SS. Theodore of Tyre and Theodore Stratelates. 14th century. Holy Transfiguration Monastery. Zrze, Macedonia.

A year ago this week, Public Orthodoxy had the courage to publish my “Conjugal Friendship,” for which I remain immeasurably grateful to the editors.

I feel equally grateful to the editors of The Wheel, in whose Spring-Summer 2018 issue (13/14)—entitled Embodiment and guest-edited by Father Andrew Louth—my “Father Pavel Florensky and the Sacrament of Love” will soon appear. This article expands upon “Conjugal Friendship,” and attempts to address some of the questions raised by my supporters and critics at that time. For a tiny preview of my upcoming article you can read my recent review of Pavel Florensky: Early Religious Writings 1903-1909 here. What “Conjugal Friendship” failed to achieve, and I hope to accomplish this time around, is to generate a discussion not on my views on the place of same-sex love in Orthodox Christian life, but on those of Father Florensky. I examine—briefly, because of The Wheel‘s space constraints—not only some elements of Florensky’s text, but also the social, historical, and autobiographical context in which he wrote The Pillar and Ground of the Truth and its culminating chapter, “Friendship.” Orthodoxy in Dialogue will let our readers know when this issue of The Wheel comes out.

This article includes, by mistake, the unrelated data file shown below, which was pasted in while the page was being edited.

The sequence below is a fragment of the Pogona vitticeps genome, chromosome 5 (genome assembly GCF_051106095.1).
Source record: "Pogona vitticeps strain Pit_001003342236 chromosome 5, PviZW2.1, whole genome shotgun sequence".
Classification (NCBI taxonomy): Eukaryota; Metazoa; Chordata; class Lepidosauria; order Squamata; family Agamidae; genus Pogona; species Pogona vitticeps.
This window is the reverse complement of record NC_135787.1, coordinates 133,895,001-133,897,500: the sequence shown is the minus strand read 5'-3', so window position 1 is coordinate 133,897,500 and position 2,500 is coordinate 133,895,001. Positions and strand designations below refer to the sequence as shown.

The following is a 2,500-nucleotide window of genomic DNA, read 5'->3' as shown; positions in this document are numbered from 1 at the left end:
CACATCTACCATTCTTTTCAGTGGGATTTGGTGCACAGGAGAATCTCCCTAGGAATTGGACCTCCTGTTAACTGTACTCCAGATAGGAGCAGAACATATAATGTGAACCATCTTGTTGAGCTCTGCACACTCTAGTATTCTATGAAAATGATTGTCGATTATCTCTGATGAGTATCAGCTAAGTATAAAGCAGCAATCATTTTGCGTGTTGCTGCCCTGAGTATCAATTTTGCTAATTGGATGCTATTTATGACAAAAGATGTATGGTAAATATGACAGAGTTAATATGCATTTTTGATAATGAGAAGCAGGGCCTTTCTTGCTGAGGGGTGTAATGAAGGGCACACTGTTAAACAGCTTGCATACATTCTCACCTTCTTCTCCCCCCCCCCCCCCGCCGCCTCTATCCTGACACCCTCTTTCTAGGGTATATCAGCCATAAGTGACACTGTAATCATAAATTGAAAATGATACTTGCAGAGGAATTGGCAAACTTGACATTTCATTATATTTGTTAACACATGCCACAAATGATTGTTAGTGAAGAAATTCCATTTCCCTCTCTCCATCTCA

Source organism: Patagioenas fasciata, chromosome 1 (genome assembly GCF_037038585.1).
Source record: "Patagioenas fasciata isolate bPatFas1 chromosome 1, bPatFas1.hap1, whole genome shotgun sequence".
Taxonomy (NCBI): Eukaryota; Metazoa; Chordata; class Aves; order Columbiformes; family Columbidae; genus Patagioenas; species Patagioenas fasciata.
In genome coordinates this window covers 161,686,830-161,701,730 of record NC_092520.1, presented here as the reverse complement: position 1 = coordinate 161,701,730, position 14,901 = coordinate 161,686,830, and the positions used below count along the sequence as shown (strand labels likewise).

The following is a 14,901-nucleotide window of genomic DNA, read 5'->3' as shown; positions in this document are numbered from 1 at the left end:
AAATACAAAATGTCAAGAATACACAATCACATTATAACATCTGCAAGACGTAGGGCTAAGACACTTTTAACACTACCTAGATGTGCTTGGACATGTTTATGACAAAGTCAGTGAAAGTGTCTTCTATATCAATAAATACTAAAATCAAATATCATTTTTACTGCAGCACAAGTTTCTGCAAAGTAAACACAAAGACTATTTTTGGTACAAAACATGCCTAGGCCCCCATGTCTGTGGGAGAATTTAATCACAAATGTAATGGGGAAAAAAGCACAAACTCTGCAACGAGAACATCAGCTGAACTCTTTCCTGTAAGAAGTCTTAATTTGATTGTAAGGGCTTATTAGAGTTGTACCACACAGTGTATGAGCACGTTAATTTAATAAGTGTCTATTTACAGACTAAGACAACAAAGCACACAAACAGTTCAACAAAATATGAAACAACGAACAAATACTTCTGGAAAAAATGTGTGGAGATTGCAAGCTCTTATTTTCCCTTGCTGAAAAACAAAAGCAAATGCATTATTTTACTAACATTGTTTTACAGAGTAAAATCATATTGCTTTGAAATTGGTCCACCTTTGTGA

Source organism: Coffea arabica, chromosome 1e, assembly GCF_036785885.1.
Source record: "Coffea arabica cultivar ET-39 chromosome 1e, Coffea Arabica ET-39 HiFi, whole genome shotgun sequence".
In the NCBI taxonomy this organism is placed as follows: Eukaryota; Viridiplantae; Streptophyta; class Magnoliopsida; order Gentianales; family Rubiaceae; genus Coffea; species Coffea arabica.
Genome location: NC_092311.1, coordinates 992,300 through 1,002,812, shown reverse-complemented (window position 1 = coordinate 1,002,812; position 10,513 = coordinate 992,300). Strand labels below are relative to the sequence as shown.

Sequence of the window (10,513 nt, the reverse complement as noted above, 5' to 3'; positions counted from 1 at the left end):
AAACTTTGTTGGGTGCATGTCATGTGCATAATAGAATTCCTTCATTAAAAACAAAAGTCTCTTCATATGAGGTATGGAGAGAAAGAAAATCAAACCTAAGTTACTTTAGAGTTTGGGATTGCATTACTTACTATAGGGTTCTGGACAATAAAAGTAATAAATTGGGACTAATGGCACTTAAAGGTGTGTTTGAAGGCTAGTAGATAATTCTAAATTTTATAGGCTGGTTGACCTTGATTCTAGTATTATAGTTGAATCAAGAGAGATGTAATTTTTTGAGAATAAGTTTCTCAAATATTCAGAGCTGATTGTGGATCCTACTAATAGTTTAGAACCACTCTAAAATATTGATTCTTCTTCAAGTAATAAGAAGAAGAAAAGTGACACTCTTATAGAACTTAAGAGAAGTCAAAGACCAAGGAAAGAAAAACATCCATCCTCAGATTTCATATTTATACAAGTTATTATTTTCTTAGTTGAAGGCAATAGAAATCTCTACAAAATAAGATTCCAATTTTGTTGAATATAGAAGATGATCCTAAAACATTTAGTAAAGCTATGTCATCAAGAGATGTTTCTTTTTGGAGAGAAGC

To conclude this post, I would like to share the following brief excerpts from the introduction to my MA thesis, “A Bed Undefiled: Foundations for an Orthodox Theology and Spirituality of Same-Sex Love.”